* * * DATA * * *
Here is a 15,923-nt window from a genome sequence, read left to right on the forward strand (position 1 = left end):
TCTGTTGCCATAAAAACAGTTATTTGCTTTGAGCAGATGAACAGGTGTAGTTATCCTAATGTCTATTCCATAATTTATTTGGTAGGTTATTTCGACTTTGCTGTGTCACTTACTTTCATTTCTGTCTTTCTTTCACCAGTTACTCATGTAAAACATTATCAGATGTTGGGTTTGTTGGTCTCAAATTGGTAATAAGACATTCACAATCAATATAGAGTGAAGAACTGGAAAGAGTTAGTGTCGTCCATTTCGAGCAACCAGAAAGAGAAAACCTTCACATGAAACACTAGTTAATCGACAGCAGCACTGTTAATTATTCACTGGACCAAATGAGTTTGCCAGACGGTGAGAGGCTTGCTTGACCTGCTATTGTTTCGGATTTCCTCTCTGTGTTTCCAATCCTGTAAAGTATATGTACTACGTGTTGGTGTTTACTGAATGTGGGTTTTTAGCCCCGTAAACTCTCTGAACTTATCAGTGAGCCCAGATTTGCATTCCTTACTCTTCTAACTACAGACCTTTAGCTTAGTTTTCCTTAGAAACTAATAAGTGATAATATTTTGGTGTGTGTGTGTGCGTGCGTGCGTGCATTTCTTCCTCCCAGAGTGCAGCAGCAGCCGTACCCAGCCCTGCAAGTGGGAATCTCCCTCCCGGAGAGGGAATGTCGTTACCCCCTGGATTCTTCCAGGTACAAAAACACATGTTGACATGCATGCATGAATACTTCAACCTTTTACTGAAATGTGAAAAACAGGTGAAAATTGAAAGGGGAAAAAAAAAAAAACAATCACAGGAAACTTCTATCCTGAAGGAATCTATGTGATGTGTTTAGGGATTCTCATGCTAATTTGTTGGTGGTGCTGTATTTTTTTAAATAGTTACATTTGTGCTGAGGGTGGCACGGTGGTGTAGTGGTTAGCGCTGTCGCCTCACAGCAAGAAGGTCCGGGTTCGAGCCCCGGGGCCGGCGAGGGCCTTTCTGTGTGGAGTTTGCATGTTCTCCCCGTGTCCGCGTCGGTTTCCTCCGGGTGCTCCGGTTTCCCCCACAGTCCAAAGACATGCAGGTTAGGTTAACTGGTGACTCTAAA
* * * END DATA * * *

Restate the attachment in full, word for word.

Here is a 15,923-nt window from a genome sequence, read left to right on the forward strand (position 1 = left end):
TCTGTTGCCATAAAAACAGTTATTTGCTTTGAGCAGATGAACAGGTGTAGTTATCCTAATGTCTATTCCATAATTTATTTGGTAGGTTATTTCGACTTTGCTGTGTCACTTACTTTCATTTCTGTCTTTCTTTCACCAGTTACTCATGTAAAACATTATCAGATGTTGGGTTTGTTGGTCTCAAATTGGTAATAAGACATTCACAATCAATATAGAGTGAAGAACTGGAAAGAGTTAGTGTCGTCCATTTCGAGCAACCAGAAAGAGAAAACCTTCACATGAAACACTAGTTAATCGACAGCAGCACTGTTAATTATTCACTGGACCAAATGAGTTTGCCAGACGGTGAGAGGCTTGCTTGACCTGCTATTGTTTCGGATTTCCTCTCTGTGTTTCCAATCCTGTAAAGTATATGTACTACGTGTTGGTGTTTACTGAATGTGGGTTTTTAGCCCCGTAAACTCTCTGAACTTATCAGTGAGCCCAGATTTGCATTCCTTACTCTTCTAACTACAGACCTTTAGCTTAGTTTTCCTTAGAAACTAATAAGTGATAATATTTTGGTGTGTGTGTGTGCGTGCGTGCGTGCATTTCTTCCTCCCAGAGTGCAGCAGCAGCCGTACCCAGCCCTGCAAGTGGGAATCTCCCTCCCGGAGAGGGAATGTCGTTACCCCCTGGATTCTTCCAGGTACAAAAACACATGTTGACATGCATGCATGAATACTTCAACCTTTTACTGAAATGTGAAAAACAGGTGAAAATTGAAAGGGGAAAAAAAAAAAAACAATCACAGGAAACTTCTATCCTGAAGGAATCTATGTGATGTGTTTAGGGATTCTCATGCTAATTTGTTGGTGGTGCTGTATTTTTTTAAATAGTTACATTTGTGCTGAGGGTGGCACGGTGGTGTAGTGGTTAGCGCTGTCGCCTCACAGCAAGAAGGTCCGGGTTCGAGCCCCGGGGCCGGCGAGGGCCTTTCTGTGTGGAGTTTGCATGTTCTCCCCGTGTCCGCGTCGGTTTCCTCCGGGTGCTCCGGTTTCCCCCACAGTCCAAAGACATGCAGGTTAGGTTAACTGGTGACTCTAAA